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Prehistoric Harvest - 65-million-year-old dinosaur eggs are unearthed in Maharashtra - Outlook

Charubala Annuncio in Pisdura ()
19 February 1997

Title : Prehistoric Harvest 65-million-year-old dinosaur eggs are unearthed in Maharashtra
Author : Charubala Annuncio in Pisdura
Publication : Outlook
Date : February 19, 1997

The prehistoric has taken precedence near Anandwan, the leprosy
centre in Warora, Maharashtra, where Baba Amte and his workers are
busy creating history. Thousands of fossilised dinosaur eggs have
been found by paleontologist, Dr G.L. Badam of Deccan College,
Pune, and his team in Pisdura, a village about 10 km north of
Anandwan. Also found were bone fragments, shells and faecal
matter. This, says Dr Badam, "has been a nesting site for the
sauropod dinosaur".

Oval, about 13 cm long and five times the size of hen eggs, these
endless rows of eggs are being dated back 65 million years. The age
represents the end of the cretaceous era, the geological period
just before the earliest mammal appeared on the scene when hundreds
of species, including dinosaurs, suddenly became extinct.

While locals worship their 'sacred stones' and children play with
them oblivious of their significance, the region is proving to be a
paleontologist's delight. The different layers of soil have thrown
up antiquities belonging to historic periods as well. And provides
evidence of prehistoric life on Earth ranging from 65 million years
back to as recent as 30,000 years ago.

The Deccan College was intimated by the people at Anandwan who
while ploughing, unearthed fossilised remains of cattle, extinct
species of dogs as well as of the mammoth, the ancestor of the
elephant. The mammoth is estimated to be about two million years
old belonging to the period just before Man appeared.

The dinosaur eggs found are smaller than others found at other
nesting sites in India like the one found in Balasinor in Gujarat.
Paleontologists are attributing the possibility of an avian
metamorphism which may have occurred in the last stages of dinosaur
survival. This seems to indicate that these are the youngest eggs
found till now. The site gains further significance as it is
probably one of the last regions to have harboured dinosaurs,
before they gave way to the domination of mammals and Man.

Several theories exist about the reason for the dinosaur's
extinction: carnivorous dinosaurs dying out as the herbivores on
whom they preyed disappeared, volcanic activity during the
cretaceous period, geological changes which led to reduction of
land masses and impact of comets and asteroids among others. The
fossilised egg samples from Pisdura suggest that the dinosaurs in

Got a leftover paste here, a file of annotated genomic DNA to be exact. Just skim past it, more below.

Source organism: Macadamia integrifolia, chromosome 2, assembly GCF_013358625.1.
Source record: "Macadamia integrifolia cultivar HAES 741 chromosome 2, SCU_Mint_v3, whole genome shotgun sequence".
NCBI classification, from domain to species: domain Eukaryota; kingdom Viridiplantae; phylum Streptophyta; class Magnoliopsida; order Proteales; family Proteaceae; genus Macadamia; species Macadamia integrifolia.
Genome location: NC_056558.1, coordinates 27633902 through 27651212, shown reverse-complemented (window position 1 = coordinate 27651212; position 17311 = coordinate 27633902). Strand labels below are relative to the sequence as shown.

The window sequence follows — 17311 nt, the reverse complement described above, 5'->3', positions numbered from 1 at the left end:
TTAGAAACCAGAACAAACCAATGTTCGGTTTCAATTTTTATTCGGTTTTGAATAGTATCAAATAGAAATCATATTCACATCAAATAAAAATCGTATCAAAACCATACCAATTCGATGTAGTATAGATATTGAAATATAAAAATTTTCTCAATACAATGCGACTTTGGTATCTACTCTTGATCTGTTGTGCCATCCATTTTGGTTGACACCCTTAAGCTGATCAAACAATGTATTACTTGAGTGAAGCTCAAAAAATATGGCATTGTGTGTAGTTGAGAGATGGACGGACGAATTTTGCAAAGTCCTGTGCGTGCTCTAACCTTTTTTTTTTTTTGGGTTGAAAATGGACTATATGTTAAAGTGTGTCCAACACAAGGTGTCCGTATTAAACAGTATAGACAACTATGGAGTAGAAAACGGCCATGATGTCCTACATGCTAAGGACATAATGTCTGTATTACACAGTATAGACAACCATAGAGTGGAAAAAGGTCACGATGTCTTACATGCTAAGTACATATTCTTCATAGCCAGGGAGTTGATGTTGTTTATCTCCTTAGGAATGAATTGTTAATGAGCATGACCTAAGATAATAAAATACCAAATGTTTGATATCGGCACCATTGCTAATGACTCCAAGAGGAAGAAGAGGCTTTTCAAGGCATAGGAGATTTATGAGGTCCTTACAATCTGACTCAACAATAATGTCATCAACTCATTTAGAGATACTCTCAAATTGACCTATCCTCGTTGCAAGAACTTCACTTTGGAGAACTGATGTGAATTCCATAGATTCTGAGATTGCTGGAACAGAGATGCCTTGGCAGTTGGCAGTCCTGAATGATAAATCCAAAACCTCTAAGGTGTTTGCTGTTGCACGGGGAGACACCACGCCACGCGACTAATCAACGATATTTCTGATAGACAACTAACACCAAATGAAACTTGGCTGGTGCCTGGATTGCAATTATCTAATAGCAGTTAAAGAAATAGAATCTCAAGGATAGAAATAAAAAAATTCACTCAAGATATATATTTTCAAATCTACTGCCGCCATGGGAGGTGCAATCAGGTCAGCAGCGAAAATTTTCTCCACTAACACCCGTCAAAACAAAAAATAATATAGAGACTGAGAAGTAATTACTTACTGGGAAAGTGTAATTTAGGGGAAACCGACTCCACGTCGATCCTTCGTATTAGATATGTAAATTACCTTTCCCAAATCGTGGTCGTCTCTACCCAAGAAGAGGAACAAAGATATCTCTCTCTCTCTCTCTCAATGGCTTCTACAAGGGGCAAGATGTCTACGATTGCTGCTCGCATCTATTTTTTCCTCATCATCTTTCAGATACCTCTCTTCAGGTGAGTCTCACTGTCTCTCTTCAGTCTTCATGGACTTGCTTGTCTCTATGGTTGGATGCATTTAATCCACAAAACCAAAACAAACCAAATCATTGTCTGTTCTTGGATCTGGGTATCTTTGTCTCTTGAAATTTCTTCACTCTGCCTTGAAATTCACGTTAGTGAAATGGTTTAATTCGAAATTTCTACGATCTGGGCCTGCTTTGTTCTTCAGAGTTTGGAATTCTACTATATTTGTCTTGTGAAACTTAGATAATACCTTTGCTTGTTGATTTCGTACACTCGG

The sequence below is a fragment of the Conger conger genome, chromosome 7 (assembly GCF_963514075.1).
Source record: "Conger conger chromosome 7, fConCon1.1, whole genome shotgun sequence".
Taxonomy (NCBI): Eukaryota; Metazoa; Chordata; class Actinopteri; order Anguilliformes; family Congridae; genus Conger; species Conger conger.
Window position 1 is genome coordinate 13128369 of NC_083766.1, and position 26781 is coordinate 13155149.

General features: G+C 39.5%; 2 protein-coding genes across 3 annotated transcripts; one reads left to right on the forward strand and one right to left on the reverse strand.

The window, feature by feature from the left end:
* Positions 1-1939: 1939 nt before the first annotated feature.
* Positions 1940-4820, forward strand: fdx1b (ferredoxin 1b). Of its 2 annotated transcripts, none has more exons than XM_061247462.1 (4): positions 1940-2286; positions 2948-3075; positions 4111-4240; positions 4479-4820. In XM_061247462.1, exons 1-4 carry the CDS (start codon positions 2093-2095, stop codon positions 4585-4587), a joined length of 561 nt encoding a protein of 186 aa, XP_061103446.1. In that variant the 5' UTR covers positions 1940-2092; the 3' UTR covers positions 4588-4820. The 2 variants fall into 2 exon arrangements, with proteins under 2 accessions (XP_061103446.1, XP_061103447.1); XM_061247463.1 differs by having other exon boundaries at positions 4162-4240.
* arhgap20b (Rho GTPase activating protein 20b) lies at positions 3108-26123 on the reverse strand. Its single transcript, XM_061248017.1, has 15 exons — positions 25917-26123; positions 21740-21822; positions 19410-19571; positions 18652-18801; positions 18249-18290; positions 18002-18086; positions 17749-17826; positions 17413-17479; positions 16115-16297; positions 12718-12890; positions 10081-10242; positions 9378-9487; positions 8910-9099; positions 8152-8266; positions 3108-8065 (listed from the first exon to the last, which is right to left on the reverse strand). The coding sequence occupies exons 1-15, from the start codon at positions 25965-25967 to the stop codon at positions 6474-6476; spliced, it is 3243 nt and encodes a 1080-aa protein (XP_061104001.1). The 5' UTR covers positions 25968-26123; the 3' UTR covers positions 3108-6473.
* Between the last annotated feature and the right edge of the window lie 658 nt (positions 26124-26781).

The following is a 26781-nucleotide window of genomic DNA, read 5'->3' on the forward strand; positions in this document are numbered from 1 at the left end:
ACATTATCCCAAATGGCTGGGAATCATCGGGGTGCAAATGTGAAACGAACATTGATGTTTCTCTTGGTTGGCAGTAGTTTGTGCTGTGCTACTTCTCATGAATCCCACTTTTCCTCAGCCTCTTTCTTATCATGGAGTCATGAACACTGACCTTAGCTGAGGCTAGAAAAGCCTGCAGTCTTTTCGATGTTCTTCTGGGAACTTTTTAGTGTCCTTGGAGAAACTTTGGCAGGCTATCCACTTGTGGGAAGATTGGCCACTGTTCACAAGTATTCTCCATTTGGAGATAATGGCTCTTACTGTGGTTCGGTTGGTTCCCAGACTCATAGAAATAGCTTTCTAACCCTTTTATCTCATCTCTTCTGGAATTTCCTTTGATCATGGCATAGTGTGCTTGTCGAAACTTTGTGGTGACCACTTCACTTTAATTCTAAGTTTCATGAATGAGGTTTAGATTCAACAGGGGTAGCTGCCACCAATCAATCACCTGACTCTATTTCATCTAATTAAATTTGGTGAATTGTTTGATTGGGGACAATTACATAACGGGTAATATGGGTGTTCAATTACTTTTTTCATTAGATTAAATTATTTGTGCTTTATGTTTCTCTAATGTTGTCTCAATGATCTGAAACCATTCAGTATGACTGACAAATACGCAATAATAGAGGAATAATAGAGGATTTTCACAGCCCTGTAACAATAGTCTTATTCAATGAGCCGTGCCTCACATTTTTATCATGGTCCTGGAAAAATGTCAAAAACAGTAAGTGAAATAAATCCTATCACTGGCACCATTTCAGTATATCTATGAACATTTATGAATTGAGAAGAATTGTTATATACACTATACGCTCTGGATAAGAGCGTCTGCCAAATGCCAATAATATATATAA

this region died out due to volcanic activity, typical of the
cretaceous period. The embryos in eggs in developmental stages are
believed to have undergone hormonal imbalances, suffocation and
dehydration caused by changes in the environment leading to their
eventual desiccation. The pathologically thin shells of the eggs
recovered from the site in Maharashtra support these projections.

These dinosaur fossils are similar to ones found in Brazil,
Madagascar and Patagonia and endorse the theory that the Indian
peninsula was a part of the single huge mass of land, referred to
as Gondwana, which stretched from Africa to Australia in those
times. According to Dr Badam, this suggests landbridges in the
existing Indian and Atlantic Oceans or the persistence of large
remnants of the old Gondwana continent. The dinosaurs generally
nested in a fresh water environment, close to rivers or their
estuaries. The findings in Pisdura, however, have revealed the
coexistence of some marine fish too.

Also discovered are Stone Age tools belonging to Early Man dated
about 70,000 years back. The material suggests that this may have
been a work site in the past. Says Dr Badam: "We now hope to know
better the activity areas and the biological environment of Early
Man". Remnants of historic times dated back to just a few hundred
years like pottery, terracota figurines, beads, coins,
inscriptions, animal bones have also been unearthed.

To preserve these invaluable finds, Dr Amte is building a museum of
Natural History at the location with help from Dr Badam. While Dr
Badam's interest lies in the Paleolithic age, this finding has
altered his plans considerably. And his energies are now being
realigned in the direction of the dinosaur site. It's difficult,
after all, for Man to bypass a chance meeting with the rulers of
another era.

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